Small Business Innovation Research (SBIR) Small Business Technology Transfer (STTR)

SBIR and STTR Critical Differences

The SBIR and STTR programs have similar objectives, but differ in two major ways related to the Program Director (PD)/Principal Investigator (PI) and non-profit research partner.

Principal Investigator

Under SBIR, the PD/PI must be primarily employed* with the small business concern at the time of award and for the duration of the project period, unless a waiver is granted by the NIH.

Under the STTR Program, primary employment is not stipulated so the PD/PI may be primarily employed* by either the small business concern or the collaborating non-profit research institution at the time of award and for the duration of the project period.

*The PD/PI’s primary employment means the organization where the PD/PI spends more than one half of their time. This precludes full-time employment with another organization.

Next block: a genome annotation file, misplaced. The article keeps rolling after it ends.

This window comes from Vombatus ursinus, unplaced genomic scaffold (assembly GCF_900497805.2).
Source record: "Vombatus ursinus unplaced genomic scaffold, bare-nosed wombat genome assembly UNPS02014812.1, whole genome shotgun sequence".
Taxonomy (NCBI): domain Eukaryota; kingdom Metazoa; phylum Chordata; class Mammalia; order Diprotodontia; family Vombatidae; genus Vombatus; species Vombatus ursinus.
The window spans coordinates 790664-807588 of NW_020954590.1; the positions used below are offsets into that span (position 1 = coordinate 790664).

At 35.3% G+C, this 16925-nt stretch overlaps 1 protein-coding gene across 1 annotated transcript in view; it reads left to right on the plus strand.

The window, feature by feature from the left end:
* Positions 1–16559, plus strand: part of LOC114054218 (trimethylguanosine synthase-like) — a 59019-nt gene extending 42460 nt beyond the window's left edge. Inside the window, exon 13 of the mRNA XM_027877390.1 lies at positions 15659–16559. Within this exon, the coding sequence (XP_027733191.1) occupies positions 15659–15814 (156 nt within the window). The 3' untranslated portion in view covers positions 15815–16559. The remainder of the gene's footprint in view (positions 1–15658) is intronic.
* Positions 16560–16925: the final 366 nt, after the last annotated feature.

Non-Profit Research Partner

The SBIR program permits and encourages research partnerships. However, STTR requires that the small business concern formally collaborate with a non-profit research institution. Under SBIR, the research institution can complete up to 33 percent of the total effort for a Phase I, and up to 50 percent of the total effort for Phase II.

Under STTR, the small business must perform at least 40 percent of the work and the research institution must perform at least 30 percent. The remaining 30 percent may be with the small business concern, the collaborating non-profit research institution, or additional third party/parties. 

The basis for determining the percentage of work to be performed by each of the cooperative parties will be the total of direct and F&A/indirect costs attributable to each party, unless otherwise described and justified in "Consortium/Contractual Arrangements" of the PHS398 Research Plan component of the SF424 (R&R) SBIR/STTR application forms.

Learn More about NIH SBIR/STTR: